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Friday, February 06, 2004


U.S. government quakes in fear of Cuban musicians and Cuban women

Once again, the mighty U.S. government has denied visas to Cuban musicians who were nominated for Grammy awards, including Ibrahim Ferrer and Barbarito Torres. The letters denying the visas cite a law which says the visit would be "detrimental to the interests of the United States." The State Department says "we issue visas only when applicants qualify under U.S. law," but, curiously, Left I saw Torres perform in San Jose (CA) just a few years ago, when he evidently did qualify.

Cuban musicians are, of course, not the only Cubans who have been denied visas to visit the United States, nor are they the most important. The U.S. government continues to deny visas to the wives of two Cubans imprisoned in the U.S., two of "the Five" who were convicted of "spying" for the "crime" of infiltrating terrorist groups in Miami to try to prevent acts of terrorism against Cuba. In an outrageous violation of human rights, the women have been denied visas under a law which prohibits the entry into the country of "suspected intelligence agents, saboteurs, or individuals who could overthrow the U.S. government by force, violence or other illegal methods." There isn't the slightest evidence that this description applies to these two women, as if they could actually perform any acts of intelligence or sabotage in a visit to the U.S. and to their husbands in prison in which they would undoubtedly be under surveillance for every single second.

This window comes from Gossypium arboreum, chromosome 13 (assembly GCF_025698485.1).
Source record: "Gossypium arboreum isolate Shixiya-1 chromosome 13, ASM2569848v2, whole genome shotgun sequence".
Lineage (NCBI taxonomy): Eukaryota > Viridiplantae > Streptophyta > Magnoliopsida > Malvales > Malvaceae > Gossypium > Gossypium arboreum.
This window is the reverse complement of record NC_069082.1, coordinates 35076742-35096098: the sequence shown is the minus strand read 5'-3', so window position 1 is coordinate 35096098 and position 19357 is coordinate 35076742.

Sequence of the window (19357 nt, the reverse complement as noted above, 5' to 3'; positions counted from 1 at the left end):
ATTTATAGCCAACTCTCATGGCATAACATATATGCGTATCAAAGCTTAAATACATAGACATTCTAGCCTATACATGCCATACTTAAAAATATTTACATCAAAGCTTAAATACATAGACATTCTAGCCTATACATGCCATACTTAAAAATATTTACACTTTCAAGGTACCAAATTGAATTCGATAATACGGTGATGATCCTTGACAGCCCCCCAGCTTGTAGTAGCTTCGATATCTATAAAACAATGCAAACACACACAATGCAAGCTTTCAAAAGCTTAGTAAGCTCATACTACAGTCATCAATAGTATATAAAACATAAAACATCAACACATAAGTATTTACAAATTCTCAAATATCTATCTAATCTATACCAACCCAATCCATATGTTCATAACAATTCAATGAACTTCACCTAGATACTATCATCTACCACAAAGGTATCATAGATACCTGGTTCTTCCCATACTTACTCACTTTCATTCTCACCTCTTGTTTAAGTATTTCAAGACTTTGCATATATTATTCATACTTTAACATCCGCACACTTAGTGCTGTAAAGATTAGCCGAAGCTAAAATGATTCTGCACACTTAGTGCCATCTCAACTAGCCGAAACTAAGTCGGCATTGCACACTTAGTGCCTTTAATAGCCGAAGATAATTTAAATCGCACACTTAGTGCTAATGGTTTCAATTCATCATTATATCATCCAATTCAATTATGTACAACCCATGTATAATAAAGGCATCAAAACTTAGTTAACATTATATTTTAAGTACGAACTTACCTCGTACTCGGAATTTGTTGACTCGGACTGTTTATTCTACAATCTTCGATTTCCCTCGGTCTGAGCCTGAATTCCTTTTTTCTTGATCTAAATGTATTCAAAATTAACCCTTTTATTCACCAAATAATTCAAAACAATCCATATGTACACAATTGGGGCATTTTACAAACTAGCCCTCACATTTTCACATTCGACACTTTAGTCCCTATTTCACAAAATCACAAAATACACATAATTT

For more on the case of the Five, visit the Free the Five website.

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